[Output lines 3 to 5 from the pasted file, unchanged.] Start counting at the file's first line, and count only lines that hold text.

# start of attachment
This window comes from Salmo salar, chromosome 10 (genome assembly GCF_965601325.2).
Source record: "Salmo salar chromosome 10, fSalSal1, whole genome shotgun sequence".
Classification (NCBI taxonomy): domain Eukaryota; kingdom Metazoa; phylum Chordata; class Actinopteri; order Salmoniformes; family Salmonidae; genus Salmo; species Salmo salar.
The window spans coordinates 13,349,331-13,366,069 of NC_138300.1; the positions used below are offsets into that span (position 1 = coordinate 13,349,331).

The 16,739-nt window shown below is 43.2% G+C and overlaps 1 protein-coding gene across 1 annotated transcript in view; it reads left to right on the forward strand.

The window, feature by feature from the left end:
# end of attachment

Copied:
Classification (NCBI taxonomy): domain Eukaryota; kingdom Metazoa; phylum Chordata; class Actinopteri; order Salmoniformes; family Salmonidae; genus Salmo; species Salmo salar.
The window spans coordinates 13,349,331-13,366,069 of NC_138300.1; the positions used below are offsets into that span (position 1 = coordinate 13,349,331).

The 16,739-nt window shown below is 43.2% G+C and overlaps 1 protein-coding gene across 1 annotated transcript in view; it reads left to right on the forward strand.